On the whole, the jury is no longer out regarding the effectiveness of ICT in schools. Most people agree that students spend so much of their time engaging in life through technology that it should be no different after they walk through the school gates. Why should students step back in time as soon as they enter the classroom?

Meeting students’ expectations around the use of technology in school is another matter however, with schools experiencing a lag between what is within the realms of being possible and what students really want.

Where does this put teachers? Well aware that technology engages students and can help to improve results and even behaviour in the classroom, we believe that most teachers would be keen to use more ICT for teaching and learning – if only they had the chance and the confidence. One key issue is that teachers are unable to be released or spare the time for training. In 2016 for example, figures revealed that the government had recruited only 70% of computer science teachers for the coming academic year. Dr Bill Mitchell, head of the British Computer Society (BCS), has said that while teachers were no longer ‘drowning’, they were still struggling to keep their head above water, and that teachers are learning as they go along with the students – particularly in subjects such as Computer Science.

If the hurdle of time for training could be overcome, ICT could, in turn, give teachers greater teaching assistance and provide a raft of other complementary benefits. For many schools the answer lies in cloud computing.

The potential of the cloud

There was a time when any mention of the cloud incited a little grumbling! It seemed a big hill to climb to transfer the way a school functioned over to something they can’t physically see or feel. And what about all the hardware they had invested in? That couldn’t go to waste. Yet as older hardware begins to go end of life and more and more schools are seeing the benefits of the cloud, it seems somewhat inevitable that cloud computing will soon be commonplace for most, if not all schools.

Benefits include:

  • Accurate school data

    Teachers can access information about students in real time. Data is updated in the cloud by staff, teachers and senior leaders so everyone knows it is up to date and accurate. This is useful to understand any behavioural issues, special teaching requirements, attendance and even for finding out about allergies or medical issues while away on school trips.

  • Easier access to school data

    Teachers no longer have to spend precious minutes/hours searching across systems in disparate spreadsheets to find the information they need. Through the cloud it is far easier to find what they are looking for, improving and speeding up tasks such as reporting.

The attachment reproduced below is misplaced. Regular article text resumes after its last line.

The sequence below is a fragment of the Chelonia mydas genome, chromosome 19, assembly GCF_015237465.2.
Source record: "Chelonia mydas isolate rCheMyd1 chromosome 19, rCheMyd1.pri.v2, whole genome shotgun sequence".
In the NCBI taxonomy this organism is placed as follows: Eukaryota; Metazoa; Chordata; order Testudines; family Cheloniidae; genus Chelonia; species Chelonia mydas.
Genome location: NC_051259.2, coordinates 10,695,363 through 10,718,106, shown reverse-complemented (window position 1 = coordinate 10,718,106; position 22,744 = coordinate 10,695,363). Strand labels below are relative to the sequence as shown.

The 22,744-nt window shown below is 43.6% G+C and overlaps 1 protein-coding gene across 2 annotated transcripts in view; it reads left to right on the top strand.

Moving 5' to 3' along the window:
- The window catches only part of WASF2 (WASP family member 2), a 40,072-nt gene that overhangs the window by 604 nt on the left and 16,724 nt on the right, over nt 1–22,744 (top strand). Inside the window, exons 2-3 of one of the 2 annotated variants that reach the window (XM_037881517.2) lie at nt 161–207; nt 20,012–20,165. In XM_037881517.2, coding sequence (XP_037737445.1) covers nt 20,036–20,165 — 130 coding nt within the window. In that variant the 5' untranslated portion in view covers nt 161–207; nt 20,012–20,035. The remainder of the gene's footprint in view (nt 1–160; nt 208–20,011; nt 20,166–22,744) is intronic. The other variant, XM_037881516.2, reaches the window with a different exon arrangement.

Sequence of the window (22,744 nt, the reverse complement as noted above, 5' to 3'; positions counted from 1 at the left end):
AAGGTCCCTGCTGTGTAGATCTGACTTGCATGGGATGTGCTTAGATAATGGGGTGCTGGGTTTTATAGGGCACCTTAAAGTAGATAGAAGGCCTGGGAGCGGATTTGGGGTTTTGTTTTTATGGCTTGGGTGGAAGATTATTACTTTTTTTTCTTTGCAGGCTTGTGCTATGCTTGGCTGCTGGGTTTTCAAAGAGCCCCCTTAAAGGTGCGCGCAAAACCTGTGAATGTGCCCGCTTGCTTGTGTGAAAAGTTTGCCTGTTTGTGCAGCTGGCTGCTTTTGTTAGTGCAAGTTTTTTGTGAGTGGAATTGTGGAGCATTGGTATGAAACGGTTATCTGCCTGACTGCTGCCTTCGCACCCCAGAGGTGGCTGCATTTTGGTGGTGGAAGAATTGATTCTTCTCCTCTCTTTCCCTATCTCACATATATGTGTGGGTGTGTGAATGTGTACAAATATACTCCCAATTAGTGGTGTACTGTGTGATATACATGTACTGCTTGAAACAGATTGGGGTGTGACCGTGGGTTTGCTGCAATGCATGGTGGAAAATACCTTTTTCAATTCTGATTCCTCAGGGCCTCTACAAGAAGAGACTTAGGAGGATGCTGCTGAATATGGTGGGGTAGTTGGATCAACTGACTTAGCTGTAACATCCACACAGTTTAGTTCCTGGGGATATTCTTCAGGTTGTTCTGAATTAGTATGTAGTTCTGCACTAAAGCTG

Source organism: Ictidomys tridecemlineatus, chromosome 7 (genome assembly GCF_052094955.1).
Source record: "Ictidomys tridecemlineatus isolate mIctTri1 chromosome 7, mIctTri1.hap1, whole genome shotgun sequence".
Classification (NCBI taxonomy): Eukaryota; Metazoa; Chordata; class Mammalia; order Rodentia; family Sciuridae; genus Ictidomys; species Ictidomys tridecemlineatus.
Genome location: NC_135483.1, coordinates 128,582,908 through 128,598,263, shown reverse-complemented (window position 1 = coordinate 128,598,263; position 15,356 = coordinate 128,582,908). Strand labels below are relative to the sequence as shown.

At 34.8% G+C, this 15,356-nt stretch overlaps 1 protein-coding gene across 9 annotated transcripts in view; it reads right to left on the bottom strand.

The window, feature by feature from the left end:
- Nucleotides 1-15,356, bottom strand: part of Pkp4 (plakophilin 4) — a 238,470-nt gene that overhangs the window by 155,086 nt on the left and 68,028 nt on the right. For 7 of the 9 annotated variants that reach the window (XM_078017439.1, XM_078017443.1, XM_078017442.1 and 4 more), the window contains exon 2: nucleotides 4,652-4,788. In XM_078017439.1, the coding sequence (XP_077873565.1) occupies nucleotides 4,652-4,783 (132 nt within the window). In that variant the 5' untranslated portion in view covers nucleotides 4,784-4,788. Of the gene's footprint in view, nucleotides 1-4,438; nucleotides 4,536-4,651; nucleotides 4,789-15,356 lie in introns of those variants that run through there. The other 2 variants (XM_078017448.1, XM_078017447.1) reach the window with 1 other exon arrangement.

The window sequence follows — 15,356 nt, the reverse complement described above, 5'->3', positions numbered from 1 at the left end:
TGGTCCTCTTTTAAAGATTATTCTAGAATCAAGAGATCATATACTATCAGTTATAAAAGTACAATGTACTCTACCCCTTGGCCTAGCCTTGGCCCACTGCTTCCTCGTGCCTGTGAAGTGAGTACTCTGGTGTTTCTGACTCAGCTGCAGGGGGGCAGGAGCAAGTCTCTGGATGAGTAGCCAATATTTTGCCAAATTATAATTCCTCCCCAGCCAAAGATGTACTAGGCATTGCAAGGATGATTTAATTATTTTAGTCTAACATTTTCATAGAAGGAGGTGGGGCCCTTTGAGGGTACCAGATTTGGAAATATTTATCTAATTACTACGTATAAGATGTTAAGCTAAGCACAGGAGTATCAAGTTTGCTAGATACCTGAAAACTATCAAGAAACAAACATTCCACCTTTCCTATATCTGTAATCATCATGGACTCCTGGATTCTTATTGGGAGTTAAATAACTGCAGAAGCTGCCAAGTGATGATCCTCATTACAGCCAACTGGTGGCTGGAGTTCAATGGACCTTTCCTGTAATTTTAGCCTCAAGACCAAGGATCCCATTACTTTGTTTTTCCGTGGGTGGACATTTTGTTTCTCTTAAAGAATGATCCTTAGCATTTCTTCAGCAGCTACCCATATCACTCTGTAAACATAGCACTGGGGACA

• Sharing lesson plans

    With an on-premise network, lesson plans could be stored all over the place – online and on paper – making it difficult for teachers to find any useful resources. The cloud makes visibility of content such as lesson plans far more effective and can save them time and energy when conjuring up the next interesting task to keep students on track. The Department for Education also suggests schools use collaborative software such as Google Docs, OneDrive or OneNote to enable teachers to work on the same document at the same time and use cloud services such as G Suite (and agree file-naming conventions and folder structures so you can make best use of folders and can find what you want easily).

  • Online marking

    Some teachers are spending up to 15 hours marking work per week! Instead, through the cloud, teachers can forget about hauling piles of workbooks home and instead mark work online, making it far quicker and easier. Students simply upload their work to an area that is then accessed by teachers, cutting down the amount of time needed for marking. Find out how one teacher decreased marking time and increased learning through the school’s cloud platform.

  • Simple communication with staff, students and parents

    Setting out homework, distributing it and communicating about it through the cloud are all ways teachers can save time. Online communication is also far more effective when communicating with parents, either individually or as a group. It works both ways of course. See how schools can use cloud-based forms to create questionnaires for students and colleagues to provide feedback on a teacher’s lessons.

As teachers become accustomed to using the cloud and seeing the time-saving benefits it can bring, it should in turn, help to free up time for training on innovative technologies that can be used for greater engagement in the classroom. From software to immersive learning to flipped learning, more time can be spent on tools for teaching assistance and less time fire-fighting due to too much time on administrative tasks.

Try the online Health Check Tool to see your school’s ICT effectiveness.

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